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Two Dontas, One Proctor wins first place and People’s Choice at 72-Hour Filmmaker Showdown

Kris and Kevin Dontas join with Ryan Proctor and Kian Esmaili to make short film about pizza and bank robbery
2024 winners of the 72-Hour Filmmaker Showdown, left to right: Ryan Proctor, Kian Esmaili, Kris Dontas and Kevin Dontas.

Kris and Kevin Dontas ask each other weird questions all the time. They ponder avant-garde philosophical debates and off-the-wall moral dilemmas on a regular basis, and it’s a trend they’ve adapted into their filmmaking. This time around, the query was as follows: 

“If someone were to hand you the perfect pizza, would you eat it if you could only do so once?” 

The brothers and their buddies Ryan Proctor and Kian Esmaili decided to address this question in cinematic form. It earned them first place and an accompanying $5,000 prize at the latest World Ski and Snowboard Festival (WSSF) 72-Hour Filmmaker Showdown. 

Two Dontas One Proctor Productions is familiar with this achievement, having last unlocked it in 2023 for their previous submission Would You Rather. They one-upped themselves this time with The Pizza Problem, which also netted the People’s Choice Award and a $500 Gibbons gift card.

“I feel like when you get the judges’ approval, it's confirmation that you made a good film,” opines Kevin. “Your audio was clear and crisp, your lighting was on point, your story made sense from front to back. But when you get the audience's approval as well, it means not only did you tick all those boxes, but you did it in a way that made a really enjoyable and fun film for people to watch.

“It’s like icing on the cake—or tomato sauce on the pizza.” 

Third time’s the charm

The 72-Hour Filmmaker Showdown requires participants to shoot, edit and produce a movie within 100 kilometres of Whistler in three days. Projects can be recorded on any device, and must be three to five minutes in length. 

There’s a particular restaurant in the Dontas’ hometown of Corunna, Ont. named Antonio’s Pizza. This establishment inspired not only the premise of their video, but a key role within it (a world-renowned pizza maker who ends up pitting Kevin and Proctor’s characters against each other). Two Dontas One Proctor elected to challenge themselves with a dialogue-heavy script, as opposed to the visual comedy of Would You Rather.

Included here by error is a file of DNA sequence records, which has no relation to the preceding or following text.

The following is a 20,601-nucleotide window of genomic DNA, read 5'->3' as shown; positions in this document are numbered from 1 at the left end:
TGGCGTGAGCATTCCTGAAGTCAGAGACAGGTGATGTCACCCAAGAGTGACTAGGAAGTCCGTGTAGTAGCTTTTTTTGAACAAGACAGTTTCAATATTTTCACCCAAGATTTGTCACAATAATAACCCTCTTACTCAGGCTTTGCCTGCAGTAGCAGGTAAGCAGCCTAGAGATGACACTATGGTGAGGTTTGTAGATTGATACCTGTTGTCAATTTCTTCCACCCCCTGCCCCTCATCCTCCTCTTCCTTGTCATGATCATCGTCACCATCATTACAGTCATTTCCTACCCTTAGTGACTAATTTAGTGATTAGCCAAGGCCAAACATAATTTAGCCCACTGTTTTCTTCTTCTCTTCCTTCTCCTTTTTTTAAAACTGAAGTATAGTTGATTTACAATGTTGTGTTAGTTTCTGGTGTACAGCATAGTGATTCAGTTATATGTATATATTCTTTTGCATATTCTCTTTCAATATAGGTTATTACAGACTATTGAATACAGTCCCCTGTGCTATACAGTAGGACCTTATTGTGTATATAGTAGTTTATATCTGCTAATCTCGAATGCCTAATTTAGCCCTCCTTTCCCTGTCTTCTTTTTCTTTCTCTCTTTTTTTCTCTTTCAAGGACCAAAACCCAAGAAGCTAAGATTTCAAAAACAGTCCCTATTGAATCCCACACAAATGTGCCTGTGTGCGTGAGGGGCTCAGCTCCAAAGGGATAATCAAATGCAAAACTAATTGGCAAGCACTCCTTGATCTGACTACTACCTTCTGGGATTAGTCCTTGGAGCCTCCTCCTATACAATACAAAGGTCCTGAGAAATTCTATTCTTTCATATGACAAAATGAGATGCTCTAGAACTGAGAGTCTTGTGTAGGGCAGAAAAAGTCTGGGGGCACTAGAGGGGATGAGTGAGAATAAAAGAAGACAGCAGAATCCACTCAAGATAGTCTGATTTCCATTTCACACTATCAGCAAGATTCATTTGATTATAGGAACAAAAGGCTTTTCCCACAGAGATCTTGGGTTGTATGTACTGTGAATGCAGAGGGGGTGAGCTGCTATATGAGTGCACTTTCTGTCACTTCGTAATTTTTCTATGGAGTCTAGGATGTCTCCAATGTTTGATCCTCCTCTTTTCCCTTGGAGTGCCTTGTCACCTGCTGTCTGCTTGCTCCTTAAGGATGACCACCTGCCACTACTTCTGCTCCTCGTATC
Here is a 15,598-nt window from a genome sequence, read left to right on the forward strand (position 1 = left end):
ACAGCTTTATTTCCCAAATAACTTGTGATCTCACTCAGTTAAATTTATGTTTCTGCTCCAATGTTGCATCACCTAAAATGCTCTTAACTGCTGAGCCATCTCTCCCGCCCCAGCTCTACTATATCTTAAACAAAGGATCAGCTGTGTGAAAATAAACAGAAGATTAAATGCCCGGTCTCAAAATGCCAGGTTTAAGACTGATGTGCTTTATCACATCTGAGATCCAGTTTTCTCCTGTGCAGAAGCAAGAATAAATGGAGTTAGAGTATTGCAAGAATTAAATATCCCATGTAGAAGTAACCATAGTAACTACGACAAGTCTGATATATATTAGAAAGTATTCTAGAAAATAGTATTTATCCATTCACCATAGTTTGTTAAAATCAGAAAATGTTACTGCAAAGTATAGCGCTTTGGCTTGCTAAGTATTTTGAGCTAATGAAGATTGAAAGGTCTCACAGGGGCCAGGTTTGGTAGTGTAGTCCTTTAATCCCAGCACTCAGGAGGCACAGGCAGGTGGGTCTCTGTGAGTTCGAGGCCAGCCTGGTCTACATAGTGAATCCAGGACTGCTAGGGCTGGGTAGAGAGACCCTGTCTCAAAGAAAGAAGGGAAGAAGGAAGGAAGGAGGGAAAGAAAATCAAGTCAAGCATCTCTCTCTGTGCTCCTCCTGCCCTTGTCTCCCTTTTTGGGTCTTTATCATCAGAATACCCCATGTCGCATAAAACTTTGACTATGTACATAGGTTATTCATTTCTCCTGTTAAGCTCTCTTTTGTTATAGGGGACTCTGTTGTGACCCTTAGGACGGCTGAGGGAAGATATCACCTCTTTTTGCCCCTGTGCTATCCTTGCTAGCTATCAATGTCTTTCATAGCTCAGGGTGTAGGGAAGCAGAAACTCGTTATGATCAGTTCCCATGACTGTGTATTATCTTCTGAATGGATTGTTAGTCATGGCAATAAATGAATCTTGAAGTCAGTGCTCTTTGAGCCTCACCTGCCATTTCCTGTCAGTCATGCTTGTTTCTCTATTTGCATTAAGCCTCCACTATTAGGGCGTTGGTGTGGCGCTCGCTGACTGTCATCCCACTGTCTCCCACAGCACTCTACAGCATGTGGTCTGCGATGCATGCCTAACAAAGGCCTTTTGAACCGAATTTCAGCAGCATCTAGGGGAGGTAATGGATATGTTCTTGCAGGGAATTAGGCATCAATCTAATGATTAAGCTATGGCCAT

The greatest logistical hurdle turned out to be the procurement of a panel van to serve as a criminal’s getaway vehicle. 

Recalls Kris: “For weeks leading up [to the shoot], we were literally leaving sticky notes on random people's vans saying: ‘Hey, would you rent your van out for the weekend?’” 

A friend eventually offered his van but asked for it to remain in Squamish, so the crew used that one for interior scenes and a second vehicle for additional shots in Pemberton. 

“This being our third time doing the 72-Hour Showdown, we definitely remembered a lot of the hurdles that you always face when doing this project,” says Kevin. “We have found more tricks of the trade in tackling the problems. This was our very first time writing out a full script before we started filming a movie, and it worked really well.

“When we laid out all the footage on the timeline, it was exactly five minutes long, and we've never had that happen before.” 

‘We’re just happy to be here’ 

The Pizza Problem unfolds with some of the same morbid tonal contrast found in a superhero action comedy like Marvel’s Deadpool or DC’s The Suicide Squad. 

Kevin and Proctor play two eccentric bank robbers who are fully capable of shooting the breeze about whether they would eat the perfect pizza only once…minutes before producing suppressed handguns and climbing out of their van to grab the cash. Not long afterwards, they rush back to the vehicle: one of them is covered in tomato sauce to represent a particularly messy kill.

The hostage they bring turns out to be Antonio (played by Kris), who can make the very paragon of a pizza that the criminals had been contemplating—so do they leave him alive? Stakes escalate from there as the robbers quickly turn on each other, their philosophical differences too much to overcome. 

“We wanted to have the characters be these hyper-intelligent sociopaths,” Kris explains. “They're robbing a bank while talking about a silly philosophical question about pizza. They've been best friends forever but they're finally at odds with one another, and it's such a pivotal point in their relationship that they're going to fight to the death.

“We wanted to get that across in five minutes … to keep pace, to not over-explain the idea but explain it enough.” 

At the end of the day, Proctor and the Dontas brothers are simply grateful to be supported by the Whistler community in their creative hijinks. 

“We keep saying: We're just happy to be here,” Kris expresses. “We love just coming up with a silly idea and making a video. The fact that people get to laugh, enjoy it, smile and then vote for our video … it was an honour, honestly.” 

Learn more about the WSSF at and watch The Pizza Problem on YouTube